J.K. Rowling's agent has confirmed that the author is considering plans to make the Harry Potter oeuvre available electronically, a move that could earn her as much as £100 million (US$160 million), according to the Scotsman
"It is akin to the Beatles allowing their music to be launched on iTunes," said professor Claire Squires, director of Stirling University's Centre for International Publishing and Communication.
The week before last, Amazon.com made "its most aggressive move yet into territory traditionally occupied by the major New York houses," when it participated in the auction for four books by self-published bestselling novelist Amanda Hocking, Crain's New York
reported. "Executives at several houses said they knew of no other instance in which the company had competed with major publishers for a high profile commercial author."
Until now, Amazon has made publishing deals "usually for backlist titles or specialty projects," Crain's
said. And "to beef up its offer," Amazon brought in Houghton Mifflin Harcourt, which would have published print editions of the books--and presumably sold them.
Amazon made the highest offer, but lost out to St. Martin's Press, which paid $2 million. "Its failure to acquire the titles demonstrates some of the difficulties the company may have if it continues to pursue potential blockbusters as part of a strategy to maintain its Kindle store's dominance," Crain's
Random House, which has been
working with at least several videogame companies (Shelf Awareness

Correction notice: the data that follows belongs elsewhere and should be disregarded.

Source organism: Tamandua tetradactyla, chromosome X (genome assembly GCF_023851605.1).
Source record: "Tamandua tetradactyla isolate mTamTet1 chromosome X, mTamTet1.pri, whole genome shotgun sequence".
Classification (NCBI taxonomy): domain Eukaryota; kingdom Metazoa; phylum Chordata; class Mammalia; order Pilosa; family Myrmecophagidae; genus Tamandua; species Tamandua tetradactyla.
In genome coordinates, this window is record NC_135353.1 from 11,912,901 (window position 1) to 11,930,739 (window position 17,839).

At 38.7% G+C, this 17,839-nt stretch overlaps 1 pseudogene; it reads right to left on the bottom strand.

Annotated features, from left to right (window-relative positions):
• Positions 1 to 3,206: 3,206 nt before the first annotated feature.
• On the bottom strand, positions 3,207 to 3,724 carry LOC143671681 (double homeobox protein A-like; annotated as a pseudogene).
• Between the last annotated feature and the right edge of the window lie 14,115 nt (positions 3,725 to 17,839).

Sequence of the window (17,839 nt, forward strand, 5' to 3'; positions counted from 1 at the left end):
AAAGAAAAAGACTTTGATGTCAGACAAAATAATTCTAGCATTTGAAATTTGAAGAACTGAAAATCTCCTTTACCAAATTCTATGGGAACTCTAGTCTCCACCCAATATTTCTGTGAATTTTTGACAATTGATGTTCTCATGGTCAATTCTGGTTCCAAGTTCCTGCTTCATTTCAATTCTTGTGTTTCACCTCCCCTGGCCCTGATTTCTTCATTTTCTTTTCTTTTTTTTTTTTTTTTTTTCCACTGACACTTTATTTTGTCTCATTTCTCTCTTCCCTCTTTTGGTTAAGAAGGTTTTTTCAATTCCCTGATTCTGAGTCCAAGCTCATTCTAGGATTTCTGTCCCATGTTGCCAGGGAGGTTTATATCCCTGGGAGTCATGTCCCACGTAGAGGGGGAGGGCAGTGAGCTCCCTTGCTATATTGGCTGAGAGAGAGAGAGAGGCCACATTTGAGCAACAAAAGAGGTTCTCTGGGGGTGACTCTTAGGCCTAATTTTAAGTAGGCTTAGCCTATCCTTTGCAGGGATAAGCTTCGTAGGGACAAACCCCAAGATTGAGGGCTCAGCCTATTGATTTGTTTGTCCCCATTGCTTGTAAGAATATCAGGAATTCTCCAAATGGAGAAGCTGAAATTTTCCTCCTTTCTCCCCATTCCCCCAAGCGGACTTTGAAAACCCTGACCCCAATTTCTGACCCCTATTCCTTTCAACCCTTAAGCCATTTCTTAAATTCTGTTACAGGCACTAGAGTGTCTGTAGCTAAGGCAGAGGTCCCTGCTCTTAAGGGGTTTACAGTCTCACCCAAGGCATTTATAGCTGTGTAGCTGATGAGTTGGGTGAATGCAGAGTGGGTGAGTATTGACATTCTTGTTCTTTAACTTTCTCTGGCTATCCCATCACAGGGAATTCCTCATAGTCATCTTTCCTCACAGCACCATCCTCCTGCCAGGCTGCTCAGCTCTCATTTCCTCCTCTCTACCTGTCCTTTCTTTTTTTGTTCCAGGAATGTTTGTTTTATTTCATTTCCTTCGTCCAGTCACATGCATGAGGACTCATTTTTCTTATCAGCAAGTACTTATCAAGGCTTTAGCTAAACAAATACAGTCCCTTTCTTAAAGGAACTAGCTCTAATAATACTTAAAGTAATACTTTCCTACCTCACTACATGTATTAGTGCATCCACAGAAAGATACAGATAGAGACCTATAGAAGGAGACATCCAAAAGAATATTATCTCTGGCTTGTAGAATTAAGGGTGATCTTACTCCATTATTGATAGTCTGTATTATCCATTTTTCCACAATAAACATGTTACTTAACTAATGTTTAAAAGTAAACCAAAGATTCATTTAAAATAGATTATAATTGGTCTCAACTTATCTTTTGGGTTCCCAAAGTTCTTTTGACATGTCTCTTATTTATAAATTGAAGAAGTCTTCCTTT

, March 1,
2010), is partnering with THQ, a game producer, "to create a wide spectrum
of original works that include novels, graphic novels and digital books, as
wells as online, console and mobile-phone games," the Wall Street Journal
reported. "Hollywood may participate as well."
The games and novels would take
a minimum of 18 months to develop and a console game would take double that
THQ director of creative and
business development Lenny Brown said, "The Holy Grail here would be for
Random House to produce a book that sells well, with us ultimately investing
$35 million in a triple-A console game backed by a $12 million marketing
campaign that draws a commitment from Hollywood for a movie or television
event." That Holy Grail would include toy company involvement.
A Different Light Bookstore in San Francisco, Calif., is apparently closing, according to the Bay Citizen
. The store has "everything must go" signs, and "dismantled shelving sat in a pile in the back of the store," according to the paper.
The store's branch in West Hollywood, Calif., closed two years ago (Shelf Awareness
, February 26, 2009), and the store in New York City shut its doors in 2001.
Last year owner Bill Barker told the Bay Citizen
that business was not good and had been affected by the Kindle and other "digital innovations," as the paper put it. In addition, he complained that fewer gay and lesbian authors appeared in gay and lesbian bookstores and said, "You can only tell the gay and lesbian story so many times."
On Saturday, Oblong Books & Music
, Rhinebeck and Millerton, N.Y., celebrated the grand opening of Oblong Jr., the new, expanded children's book section in the Rhinebeck store. The festivities included a storytime featuring Stephen Savage, whose most recent book is Where's Walrus?
Here Savage reads his first book, Polar Bear Night
, to a young fan.
The expansion added 1,000 square feet to the 2,800-sq.-ft. space. The new area will be used mainly for books and toys for children and teens. Oblong has long had an Oblong Jr. children's store in its Millerton location.
---A Room of One's Own
, Madison, Wis., has received from 450 customers pledges to buy five more books a year--enough to cause "a spike in sales," Bookselling This Week